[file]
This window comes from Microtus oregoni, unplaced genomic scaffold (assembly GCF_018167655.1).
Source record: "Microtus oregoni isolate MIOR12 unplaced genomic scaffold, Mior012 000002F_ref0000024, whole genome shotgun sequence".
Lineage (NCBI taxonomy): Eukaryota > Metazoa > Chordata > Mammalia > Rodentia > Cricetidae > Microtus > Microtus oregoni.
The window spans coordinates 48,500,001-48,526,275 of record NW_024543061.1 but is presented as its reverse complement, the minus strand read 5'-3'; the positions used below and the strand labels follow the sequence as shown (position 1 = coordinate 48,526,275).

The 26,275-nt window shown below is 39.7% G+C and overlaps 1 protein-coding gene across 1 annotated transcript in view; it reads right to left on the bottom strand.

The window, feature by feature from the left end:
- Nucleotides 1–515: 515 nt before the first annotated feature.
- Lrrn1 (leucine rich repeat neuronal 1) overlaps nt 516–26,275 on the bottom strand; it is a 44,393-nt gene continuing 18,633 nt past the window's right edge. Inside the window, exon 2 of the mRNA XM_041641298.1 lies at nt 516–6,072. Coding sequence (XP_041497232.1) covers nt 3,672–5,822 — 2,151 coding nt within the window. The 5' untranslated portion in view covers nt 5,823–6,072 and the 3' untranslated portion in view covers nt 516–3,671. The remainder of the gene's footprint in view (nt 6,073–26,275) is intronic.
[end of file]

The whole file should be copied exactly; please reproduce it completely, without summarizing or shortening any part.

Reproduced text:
This window comes from Microtus oregoni, unplaced genomic scaffold (assembly GCF_018167655.1).
Source record: "Microtus oregoni isolate MIOR12 unplaced genomic scaffold, Mior012 000002F_ref0000024, whole genome shotgun sequence".
Lineage (NCBI taxonomy): Eukaryota > Metazoa > Chordata > Mammalia > Rodentia > Cricetidae > Microtus > Microtus oregoni.
The window spans coordinates 48,500,001-48,526,275 of record NW_024543061.1 but is presented as its reverse complement, the minus strand read 5'-3'; the positions used below and the strand labels follow the sequence as shown (position 1 = coordinate 48,526,275).

The 26,275-nt window shown below is 39.7% G+C and overlaps 1 protein-coding gene across 1 annotated transcript in view; it reads right to left on the bottom strand.

The window, feature by feature from the left end:
- Nucleotides 1–515: 515 nt before the first annotated feature.
- Lrrn1 (leucine rich repeat neuronal 1) overlaps nt 516–26,275 on the bottom strand; it is a 44,393-nt gene continuing 18,633 nt past the window's right edge. Inside the window, exon 2 of the mRNA XM_041641298.1 lies at nt 516–6,072. Coding sequence (XP_041497232.1) covers nt 3,672–5,822 — 2,151 coding nt within the window. The 5' untranslated portion in view covers nt 5,823–6,072 and the 3' untranslated portion in view covers nt 516–3,671. The remainder of the gene's footprint in view (nt 6,073–26,275) is intronic.